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Argentina has one of the most advanced telecom markets in Latin America, but faces economic and political problems. This annual report provides a comprehensive overview of trends and developments in Argentina’s fixed-line, mobile, broadband, and pay-TV sectors. Subjects include:
- Market and industry analyses and overviews;
- Facts, figures, and statistics;
- Government policies affecting the telecoms industry;
- Telecom infrastructure;
- International satellites and submarine fibre optic cables;
- Major players, revenues, subscribers, mobile ARPU;
- Fixed broadband (ADSL, cable modem, FttH);
- Internet and VoIP;
- Convergence and triple play solutions;
- Pay TV market;
- Mobile voice and data markets;
- Next generation mobile (3G and mobile broadband);
- Scenario forecasts for the fixed-line, mobile, and broadband markets for the years 2015 and 2020.
TASA’s and Telecom’s fixed-line revenues increase by 12% and 13% respectively; state-owned Arsat is building three new satellites (Arsat-1, Arsat-2, and Arsat-3); Argentina Conectada will require an investment of AR$8 million (about US$1.8 million); more than 30 telecom cooperatives have been awarded pay TV licences; Argentina’s three top mobile operators launch handsets with built-in free-to-air digital terrestrial TV reception; a new decree has been passed to regulate Mobile Virtual Network Operators.
Companies covered in this report include:
Telefónica de Argentina/Movistar, Telecom Argentina/Telecom Personal, Claro, Grupo Clarín/Cablevisión, Nextel, Nuestro Móvil, Arsat/Libre.ar, IPLAN, IP-TEL, Fecotel, Fecosur, COTEL, Cotecal, Phonevision/Omnivision, DirecTV, Supercanal, Telecentro, Red Intercable, MercadoLibre.
Argentina’s mobile revenues are two thirds of the total and growing
BuddeComm’s yearly update of Argentina - Telecoms, Mobile, Broadband, and Forecasts provides a comprehensive overview of the trends and developments in the telecommunications market of Argentina, including the regulator’s statistics, company data, and other industry indicators to the end of 2012, as well as estimates for 2013 and expected market developments in the coming years.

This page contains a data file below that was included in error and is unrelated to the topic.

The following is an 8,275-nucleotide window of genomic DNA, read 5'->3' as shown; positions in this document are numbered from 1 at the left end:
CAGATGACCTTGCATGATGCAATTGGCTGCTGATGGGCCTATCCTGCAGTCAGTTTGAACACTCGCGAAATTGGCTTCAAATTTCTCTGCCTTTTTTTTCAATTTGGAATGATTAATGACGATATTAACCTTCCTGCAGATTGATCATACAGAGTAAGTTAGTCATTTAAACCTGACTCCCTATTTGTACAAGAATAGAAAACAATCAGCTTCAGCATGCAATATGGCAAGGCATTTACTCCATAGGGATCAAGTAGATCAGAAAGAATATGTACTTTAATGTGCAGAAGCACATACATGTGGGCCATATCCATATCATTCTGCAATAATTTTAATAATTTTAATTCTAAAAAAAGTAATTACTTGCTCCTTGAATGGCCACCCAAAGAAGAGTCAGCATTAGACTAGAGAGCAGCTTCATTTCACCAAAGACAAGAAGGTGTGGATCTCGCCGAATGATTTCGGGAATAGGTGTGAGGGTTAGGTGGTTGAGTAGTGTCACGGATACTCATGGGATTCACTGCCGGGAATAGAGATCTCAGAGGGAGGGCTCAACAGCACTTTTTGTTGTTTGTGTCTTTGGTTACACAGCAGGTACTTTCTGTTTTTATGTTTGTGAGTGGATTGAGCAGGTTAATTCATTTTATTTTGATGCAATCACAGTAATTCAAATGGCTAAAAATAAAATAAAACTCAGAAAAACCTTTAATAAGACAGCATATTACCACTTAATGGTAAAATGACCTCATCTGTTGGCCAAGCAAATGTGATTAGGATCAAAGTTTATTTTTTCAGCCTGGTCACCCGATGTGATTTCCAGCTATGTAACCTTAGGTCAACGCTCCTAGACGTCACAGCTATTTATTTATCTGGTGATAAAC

For Argentina, 2012 was a disappointing year, with GDP growth well below market forecasts. The outlook remains uncertain; economists’ projections vary between 1.8% and 4.6% GDP growth for 2013. Inflation remains a serious problem. Other macroeconomic, legal, and regulatory challenges include nationalisation risks, tight import controls, and restrictions on currency exchange.
Telecom revenues are expected to reach more than US$17 billion in 2013. Mobile revenues account for more than two thirds of total telecom revenues, and this proportion continues to rise at the expense of fixed-line sales. Considering both mobile and fixed-line revenues, Spain’s Telefónica/Movistar and Italy’s Telecom Argentina are the largest telecom operators, with consolidated revenues of US$4.92 billion and US$4.87 billion respectively in 2012. Mexico’s Claro is in third place, with US$3.22 billion, and Argentina’s Grupo Clarín occupies a distant fourth place, with US$1.68 billion.